Planning on making charitable donations before the end of the year?
If you are, you should know that a charitable contribution of long-term appreciated securities — i.e. stocks, bonds and/or mutual funds that have realized significant appreciation over time — is one of the most tax-efficient ways to give. The IRS has generous rules governing the treatment of charitable donations of appreciated securities, increasing the popularity of this method of giving in recent years. By simultaneously allowing you to maximize your charitable impact and minimize taxes incurred, this best of both worlds situation provides you with greater flexibility in planning how to utilize your charitable resources.
Donating long-term appreciated securities directly to charity — rather than selling the assets and then donating the cash proceeds — has two key advantages:
Long-term appreciated securities with unrealized gains may be contributed to a public charity and a tax deduction taken for the full fair market value (FMV) of the securities rather than just the after-tax realized proceeds.
Donating the securities, rather than selling them, eliminates the application of capital gains tax that would result from sale of the securities. The more the securities have grown in value, the greater the potential tax savings.
The Basic Rules
The general rule when contributing to public charities is that taxpayers are allowed to take a deduction for the full FMV of donated securities, held for a period greater than one year, rather than deducting only their basis in the property. This deduction is allowed for up to 30% of the donor’s adjusted gross income (AGI). The best part is that the taxpayer does not have to recognize, or pay taxes resulting from, any gain in value on the donated security. This essentially allows you to take the same amount of deduction as you would if you had sold securities and donated the cash proceeds, but without being taxed on the gain resulting from the sale of appreciated assets. Also, deductions from FMV contributions allowed for regular tax purposes are not decreased for computing alternative minimum tax.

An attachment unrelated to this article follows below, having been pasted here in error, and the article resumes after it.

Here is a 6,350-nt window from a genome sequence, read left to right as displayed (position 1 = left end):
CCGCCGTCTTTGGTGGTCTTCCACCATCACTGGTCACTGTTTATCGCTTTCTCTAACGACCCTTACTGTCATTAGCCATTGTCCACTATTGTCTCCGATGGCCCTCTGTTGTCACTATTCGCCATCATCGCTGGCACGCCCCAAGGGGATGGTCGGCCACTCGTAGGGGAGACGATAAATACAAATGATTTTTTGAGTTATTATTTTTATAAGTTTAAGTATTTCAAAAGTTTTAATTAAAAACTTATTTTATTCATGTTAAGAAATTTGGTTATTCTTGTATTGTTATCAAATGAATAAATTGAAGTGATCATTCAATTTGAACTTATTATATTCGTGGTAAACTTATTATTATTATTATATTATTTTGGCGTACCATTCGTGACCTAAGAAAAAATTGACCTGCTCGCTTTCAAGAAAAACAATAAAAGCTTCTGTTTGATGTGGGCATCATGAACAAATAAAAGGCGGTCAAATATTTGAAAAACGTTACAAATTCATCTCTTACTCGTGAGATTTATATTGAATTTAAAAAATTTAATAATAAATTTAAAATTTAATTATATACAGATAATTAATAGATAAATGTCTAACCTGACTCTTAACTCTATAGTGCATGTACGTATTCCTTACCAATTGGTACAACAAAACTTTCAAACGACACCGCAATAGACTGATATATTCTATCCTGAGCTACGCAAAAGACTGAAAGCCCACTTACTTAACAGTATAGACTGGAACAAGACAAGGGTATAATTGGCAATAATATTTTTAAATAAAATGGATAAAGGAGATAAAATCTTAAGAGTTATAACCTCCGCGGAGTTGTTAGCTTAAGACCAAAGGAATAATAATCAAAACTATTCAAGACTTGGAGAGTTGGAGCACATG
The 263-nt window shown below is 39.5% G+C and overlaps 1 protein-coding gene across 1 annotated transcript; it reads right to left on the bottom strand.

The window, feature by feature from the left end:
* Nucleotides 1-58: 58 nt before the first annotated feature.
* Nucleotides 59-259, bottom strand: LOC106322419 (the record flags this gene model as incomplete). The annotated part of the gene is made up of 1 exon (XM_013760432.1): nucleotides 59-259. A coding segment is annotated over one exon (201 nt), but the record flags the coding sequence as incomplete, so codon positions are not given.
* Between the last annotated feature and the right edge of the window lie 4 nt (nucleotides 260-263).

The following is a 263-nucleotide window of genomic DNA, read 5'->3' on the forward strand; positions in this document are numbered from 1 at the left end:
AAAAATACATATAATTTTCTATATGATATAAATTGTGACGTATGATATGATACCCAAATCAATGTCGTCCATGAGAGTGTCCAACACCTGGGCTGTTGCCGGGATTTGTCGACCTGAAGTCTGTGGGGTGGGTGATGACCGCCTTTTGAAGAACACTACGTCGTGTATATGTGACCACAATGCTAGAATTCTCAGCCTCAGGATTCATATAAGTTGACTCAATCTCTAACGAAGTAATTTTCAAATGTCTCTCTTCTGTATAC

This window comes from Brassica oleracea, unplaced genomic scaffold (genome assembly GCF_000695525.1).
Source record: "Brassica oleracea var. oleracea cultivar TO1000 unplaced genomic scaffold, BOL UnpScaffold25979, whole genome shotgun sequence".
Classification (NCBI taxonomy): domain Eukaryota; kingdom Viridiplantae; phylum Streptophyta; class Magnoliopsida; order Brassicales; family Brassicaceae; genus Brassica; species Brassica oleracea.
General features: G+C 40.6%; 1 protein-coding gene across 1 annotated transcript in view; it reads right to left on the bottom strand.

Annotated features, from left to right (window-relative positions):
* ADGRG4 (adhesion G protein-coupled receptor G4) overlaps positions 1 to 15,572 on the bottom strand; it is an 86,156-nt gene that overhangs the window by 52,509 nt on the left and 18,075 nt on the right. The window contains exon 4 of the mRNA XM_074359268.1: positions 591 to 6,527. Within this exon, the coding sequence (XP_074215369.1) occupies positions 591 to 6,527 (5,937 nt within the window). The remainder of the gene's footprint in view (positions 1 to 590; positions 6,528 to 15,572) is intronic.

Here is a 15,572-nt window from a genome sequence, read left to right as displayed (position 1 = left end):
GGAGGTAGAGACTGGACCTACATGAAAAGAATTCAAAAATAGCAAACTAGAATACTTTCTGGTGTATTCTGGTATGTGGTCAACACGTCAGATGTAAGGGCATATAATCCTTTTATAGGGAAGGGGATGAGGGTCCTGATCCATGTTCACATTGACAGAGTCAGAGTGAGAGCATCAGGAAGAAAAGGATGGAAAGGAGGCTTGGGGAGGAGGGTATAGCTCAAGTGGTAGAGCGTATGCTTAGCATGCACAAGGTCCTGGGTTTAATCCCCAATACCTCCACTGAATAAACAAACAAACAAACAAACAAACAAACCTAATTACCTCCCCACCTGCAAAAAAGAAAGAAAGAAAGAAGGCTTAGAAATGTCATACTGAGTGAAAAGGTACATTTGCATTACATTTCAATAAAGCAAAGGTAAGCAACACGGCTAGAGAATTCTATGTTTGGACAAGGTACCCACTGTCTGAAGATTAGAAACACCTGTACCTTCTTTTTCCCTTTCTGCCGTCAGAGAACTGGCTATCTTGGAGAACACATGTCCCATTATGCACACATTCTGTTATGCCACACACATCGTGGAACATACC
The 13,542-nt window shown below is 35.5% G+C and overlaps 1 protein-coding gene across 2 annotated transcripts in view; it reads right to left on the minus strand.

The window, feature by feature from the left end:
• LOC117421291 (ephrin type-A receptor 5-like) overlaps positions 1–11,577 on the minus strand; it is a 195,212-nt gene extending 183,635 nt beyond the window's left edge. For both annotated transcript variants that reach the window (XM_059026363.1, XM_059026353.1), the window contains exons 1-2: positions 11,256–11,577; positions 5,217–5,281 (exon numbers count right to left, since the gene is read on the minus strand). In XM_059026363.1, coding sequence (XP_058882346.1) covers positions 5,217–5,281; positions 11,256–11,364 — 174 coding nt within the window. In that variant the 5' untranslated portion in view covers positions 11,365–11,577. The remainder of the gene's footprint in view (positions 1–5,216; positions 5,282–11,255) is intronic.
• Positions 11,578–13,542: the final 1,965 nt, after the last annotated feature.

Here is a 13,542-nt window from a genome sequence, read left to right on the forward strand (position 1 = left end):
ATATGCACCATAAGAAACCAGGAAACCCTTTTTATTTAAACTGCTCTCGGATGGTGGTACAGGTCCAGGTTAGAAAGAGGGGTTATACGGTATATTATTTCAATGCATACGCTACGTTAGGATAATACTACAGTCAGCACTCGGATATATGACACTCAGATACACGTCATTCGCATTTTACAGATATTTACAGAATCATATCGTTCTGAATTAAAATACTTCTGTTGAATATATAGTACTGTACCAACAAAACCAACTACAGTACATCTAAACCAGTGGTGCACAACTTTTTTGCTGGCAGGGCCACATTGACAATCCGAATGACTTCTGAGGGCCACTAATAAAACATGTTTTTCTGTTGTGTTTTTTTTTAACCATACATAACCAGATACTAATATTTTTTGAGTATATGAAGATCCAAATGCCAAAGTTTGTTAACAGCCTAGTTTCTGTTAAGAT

Donations to Private Foundations
The rules are slightly different when the contribution is made to a private foundation. Donations to private foundations, other than private operating foundations, must consist of “qualified appreciated stock.” Donations of publically traded securities with a holding period greater than one year, such as stocks that do not exceed 10% in value of the corporation’s total outstanding stock, shares in mutual funds and American Depository Shares (ADSs) generally meet the requirements to be considered qualified appreciated stock. The primary requirement is that the items are actively traded and/or the value of these items is readily available through an established securities market.
Please feel free to contact us and we can help you to maximize your charitable impact during this holiday season and beyond.